Now run startmol --osx, and we can set up the network on the Mac OS X side. MOL creates a network tunnel called tun0 at the Linux end, and en3 on the Mac OS X end.
Once you have logged into to Mac OS X open up the system preferences. Make sure that en3 is set to configure with DHCP.
Now open up Safari or Firefox, and if you are lucky you should have a web connection.
Alternative - Networking without DHCP
Do as above, but without installing dhcpd. Once you have completed the setup, run ip addr to check the ip address for the tun0 interface. Mine was given as follows:
6: tun0: <POINTOPOINT,MULTICAST,NOARP,UP,LOWER_UP> mtu 1500 qdisc pfifo_fast state UNKNOWN qlen 100 link/none inet 192.168.40.1/24 scope global tun0 inet6 fe80::d868:17ff:fe7b:32c1/64 scope link
In OS X, then set up the en3 network port manually, by allocating an appropriate IP (in my case 192.168.40.2 was a good choice), set Router and DNS server to the ip associated with your tun0 interface in linux (192.168.40.1) and the subnet mask to 255.255.255.0. Now you should be ready to go.
There is some more info at http://www.csse.monash.edu.au/~ctwardy/mol-debian-benh.html
If you get mol module not found errors, try insmodding it manually
insmod /lib/modules/2.6.(your kernel version)-powerpc/misc/mol.ko
If OSX doesn't start, edit the blkdev settings in /etc/mol/molrc.osx. Your OSX boot partition should not be mounted under linux and should have the setting of
blkdev /dev/hda3 -boot -rw
Obviously the hda3 part could be different for you.
OS 9 Double Click and Slow Response Trouble
If you are having very slow response with OS 9, you probably need to open the MOL Install CD that appears on the desktop and drag the MOLAudio to the System Folder. Then you need to go to the sound control panel and enable the MOL Audio for output. (Before I did this I was unable to even double click. Afterwards, the response was more snappy.) The real fix is to use a more recent version of Mac-on-Linux though. To do that, I am providing my notes below.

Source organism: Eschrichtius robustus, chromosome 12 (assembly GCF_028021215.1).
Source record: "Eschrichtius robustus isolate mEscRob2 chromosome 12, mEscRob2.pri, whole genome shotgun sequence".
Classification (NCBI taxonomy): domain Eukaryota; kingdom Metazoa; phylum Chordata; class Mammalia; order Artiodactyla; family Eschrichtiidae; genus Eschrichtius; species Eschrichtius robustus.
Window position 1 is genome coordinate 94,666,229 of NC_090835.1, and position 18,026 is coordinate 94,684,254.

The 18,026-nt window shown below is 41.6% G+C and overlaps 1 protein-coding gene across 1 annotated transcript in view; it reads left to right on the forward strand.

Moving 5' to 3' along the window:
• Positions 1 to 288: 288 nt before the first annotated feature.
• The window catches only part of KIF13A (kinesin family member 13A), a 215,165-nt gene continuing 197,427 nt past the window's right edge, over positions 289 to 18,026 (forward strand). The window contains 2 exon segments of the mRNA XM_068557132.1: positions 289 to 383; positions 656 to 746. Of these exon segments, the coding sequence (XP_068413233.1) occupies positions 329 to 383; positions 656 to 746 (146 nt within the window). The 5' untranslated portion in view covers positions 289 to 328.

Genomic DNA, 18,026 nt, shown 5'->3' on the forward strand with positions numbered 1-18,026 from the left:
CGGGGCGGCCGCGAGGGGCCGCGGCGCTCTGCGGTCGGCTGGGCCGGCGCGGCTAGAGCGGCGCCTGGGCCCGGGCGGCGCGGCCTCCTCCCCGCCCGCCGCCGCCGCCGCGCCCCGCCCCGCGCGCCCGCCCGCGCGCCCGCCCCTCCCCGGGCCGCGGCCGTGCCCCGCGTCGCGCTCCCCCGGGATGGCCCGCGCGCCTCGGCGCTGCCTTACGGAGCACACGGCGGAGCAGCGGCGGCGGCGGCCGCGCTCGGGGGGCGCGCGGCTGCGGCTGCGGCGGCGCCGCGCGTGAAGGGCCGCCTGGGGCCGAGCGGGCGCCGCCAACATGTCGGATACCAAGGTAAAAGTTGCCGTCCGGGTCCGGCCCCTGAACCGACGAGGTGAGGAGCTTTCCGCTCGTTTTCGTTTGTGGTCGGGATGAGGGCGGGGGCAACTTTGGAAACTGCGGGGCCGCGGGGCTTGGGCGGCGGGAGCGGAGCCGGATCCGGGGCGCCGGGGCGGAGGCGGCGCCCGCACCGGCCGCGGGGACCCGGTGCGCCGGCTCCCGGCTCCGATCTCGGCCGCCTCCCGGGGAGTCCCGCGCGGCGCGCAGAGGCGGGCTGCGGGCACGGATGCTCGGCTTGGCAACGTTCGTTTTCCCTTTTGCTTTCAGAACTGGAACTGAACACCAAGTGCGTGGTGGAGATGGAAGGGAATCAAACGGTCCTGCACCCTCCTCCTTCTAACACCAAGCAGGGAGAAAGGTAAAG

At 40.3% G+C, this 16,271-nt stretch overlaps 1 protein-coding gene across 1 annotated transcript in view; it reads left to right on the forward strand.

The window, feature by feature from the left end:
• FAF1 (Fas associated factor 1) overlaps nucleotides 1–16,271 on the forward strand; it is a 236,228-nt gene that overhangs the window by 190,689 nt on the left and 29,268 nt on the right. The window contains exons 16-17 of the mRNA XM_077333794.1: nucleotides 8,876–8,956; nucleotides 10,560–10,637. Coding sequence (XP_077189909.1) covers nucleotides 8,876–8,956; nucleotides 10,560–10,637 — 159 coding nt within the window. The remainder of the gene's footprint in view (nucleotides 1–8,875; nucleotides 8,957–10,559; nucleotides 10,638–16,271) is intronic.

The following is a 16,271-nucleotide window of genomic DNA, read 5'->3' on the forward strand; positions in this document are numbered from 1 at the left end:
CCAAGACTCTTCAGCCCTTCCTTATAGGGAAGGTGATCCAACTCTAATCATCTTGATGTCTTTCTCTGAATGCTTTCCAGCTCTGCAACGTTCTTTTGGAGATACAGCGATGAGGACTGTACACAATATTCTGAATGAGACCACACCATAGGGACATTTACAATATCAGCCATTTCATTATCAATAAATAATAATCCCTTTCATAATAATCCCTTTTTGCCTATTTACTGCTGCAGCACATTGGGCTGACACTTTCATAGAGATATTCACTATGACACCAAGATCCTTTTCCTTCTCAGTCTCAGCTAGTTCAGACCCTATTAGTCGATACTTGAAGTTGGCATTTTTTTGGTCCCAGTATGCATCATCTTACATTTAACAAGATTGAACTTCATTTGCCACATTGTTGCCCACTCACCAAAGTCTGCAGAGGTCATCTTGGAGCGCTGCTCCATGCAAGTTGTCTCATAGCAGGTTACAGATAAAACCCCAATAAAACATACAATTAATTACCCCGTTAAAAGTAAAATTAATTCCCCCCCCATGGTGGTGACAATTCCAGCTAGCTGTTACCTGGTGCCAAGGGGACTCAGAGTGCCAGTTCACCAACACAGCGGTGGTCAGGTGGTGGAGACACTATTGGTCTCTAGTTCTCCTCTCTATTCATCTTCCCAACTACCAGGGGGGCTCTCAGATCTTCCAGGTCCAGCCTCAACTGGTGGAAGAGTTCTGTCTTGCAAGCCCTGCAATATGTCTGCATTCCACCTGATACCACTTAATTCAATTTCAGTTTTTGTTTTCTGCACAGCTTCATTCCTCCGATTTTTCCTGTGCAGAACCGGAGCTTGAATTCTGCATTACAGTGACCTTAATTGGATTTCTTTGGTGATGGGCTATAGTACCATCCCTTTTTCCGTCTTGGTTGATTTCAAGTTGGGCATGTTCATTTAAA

To run Tiger and Eliminate Annoying Sluggish Behavior on MOL Install this Patched Version
Thanks to folks on the MOL mailing list for these tips. http://www.maconlinux.org/lists/index.html
1) Download the latest kernel source. You can user uname -r to determine your version. Mine was 2.6.12-9-powerpc. You can also use the synaptic package manager or Adept to do this.
sudo apt-get install linux-source-2.6.12
2) Follow the instructions on this Wiki for building the kernel found at https://wiki.ubuntu.com/KernelBuildPPCHowTo.
3) Download the patched MOL that Joe Jezak has kindly provided. http://dev.gentoo.org/~josejx/ Look for the latest mol version he has provided.
4) Extract it using tar -jxvf
5) Build it using make.
6) Set up and start MOL using the instructions in the section above. Actually, I had better luck on the networking setup with the sheep driver. I just made the /etc/mol/molrc.net have the line:
netdev: eth1 -sheep
You may need eth0 instead if that is your primary network interface (do an ip addr call to find out). With this setting Tiger boots and gets an IP address via dhcp from my local wireless router.
A side note: I have not been able to boot an OS 9 partition with this setup and there have been some similar notes on a Yellow Dog Linux forum. If I figure that out, I'll append this note.
Remove boot loader out of memory problem
If you start MoL to boot OS X and get an error that looks like this:
>> --> Boot loader failure: Out of memory
Then you need to install the new boot loader.
1) Download this GZ file: http://www-user.rhrk.uni-kl.de/~nissler/mol/bootx.gz
2) Extract the bootx file.
3) Copy the file into /usr/share/mol/drivers/. You will need to do this as root.